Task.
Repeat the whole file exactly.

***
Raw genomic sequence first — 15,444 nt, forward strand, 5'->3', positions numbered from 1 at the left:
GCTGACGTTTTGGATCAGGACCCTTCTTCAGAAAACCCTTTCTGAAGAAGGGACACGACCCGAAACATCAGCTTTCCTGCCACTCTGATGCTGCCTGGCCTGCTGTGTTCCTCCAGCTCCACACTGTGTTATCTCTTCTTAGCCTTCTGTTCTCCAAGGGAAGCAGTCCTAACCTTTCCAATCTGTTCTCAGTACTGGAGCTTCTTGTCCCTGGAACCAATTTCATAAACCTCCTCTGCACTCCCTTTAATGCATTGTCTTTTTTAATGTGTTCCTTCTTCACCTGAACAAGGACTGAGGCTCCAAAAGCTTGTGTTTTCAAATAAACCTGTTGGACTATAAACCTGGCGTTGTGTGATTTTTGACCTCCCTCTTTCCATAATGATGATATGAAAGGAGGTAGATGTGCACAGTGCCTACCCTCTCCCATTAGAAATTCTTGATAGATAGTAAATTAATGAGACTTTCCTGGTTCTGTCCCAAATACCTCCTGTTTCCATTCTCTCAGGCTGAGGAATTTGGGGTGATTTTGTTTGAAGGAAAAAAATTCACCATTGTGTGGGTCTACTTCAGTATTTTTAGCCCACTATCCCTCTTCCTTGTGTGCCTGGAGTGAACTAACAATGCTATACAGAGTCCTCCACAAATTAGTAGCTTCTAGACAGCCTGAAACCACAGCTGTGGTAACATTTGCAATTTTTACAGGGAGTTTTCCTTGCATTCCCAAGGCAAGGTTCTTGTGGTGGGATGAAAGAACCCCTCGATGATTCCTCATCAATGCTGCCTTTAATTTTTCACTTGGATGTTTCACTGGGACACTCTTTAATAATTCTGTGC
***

Raw genomic sequence first — 15,444 nt, forward strand, 5'->3', positions numbered from 1 at the left:
GCTGACGTTTTGGATCAGGACCCTTCTTCAGAAAACCCTTTCTGAAGAAGGGACACGACCCGAAACATCAGCTTTCCTGCCACTCTGATGCTGCCTGGCCTGCTGTGTTCCTCCAGCTCCACACTGTGTTATCTCTTCTTAGCCTTCTGTTCTCCAAGGGAAGCAGTCCTAACCTTTCCAATCTGTTCTCAGTACTGGAGCTTCTTGTCCCTGGAACCAATTTCATAAACCTCCTCTGCACTCCCTTTAATGCATTGTCTTTTTTAATGTGTTCCTTCTTCACCTGAACAAGGACTGAGGCTCCAAAAGCTTGTGTTTTCAAATAAACCTGTTGGACTATAAACCTGGCGTTGTGTGATTTTTGACCTCCCTCTTTCCATAATGATGATATGAAAGGAGGTAGATGTGCACAGTGCCTACCCTCTCCCATTAGAAATTCTTGATAGATAGTAAATTAATGAGACTTTCCTGGTTCTGTCCCAAATACCTCCTGTTTCCATTCTCTCAGGCTGAGGAATTTGGGGTGATTTTGTTTGAAGGAAAAAAATTCACCATTGTGTGGGTCTACTTCAGTATTTTTAGCCCACTATCCCTCTTCCTTGTGTGCCTGGAGTGAACTAACAATGCTATACAGAGTCCTCCACAAATTAGTAGCTTCTAGACAGCCTGAAACCACAGCTGTGGTAACATTTGCAATTTTTACAGGGAGTTTTCCTTGCATTCCCAAGGCAAGGTTCTTGTGGTGGGATGAAAGAACCCCTCGATGATTCCTCATCAATGCTGCCTTTAATTTTTCACTTGGATGTTTCACTGGGACACTCTTTAATAATTCTGTGC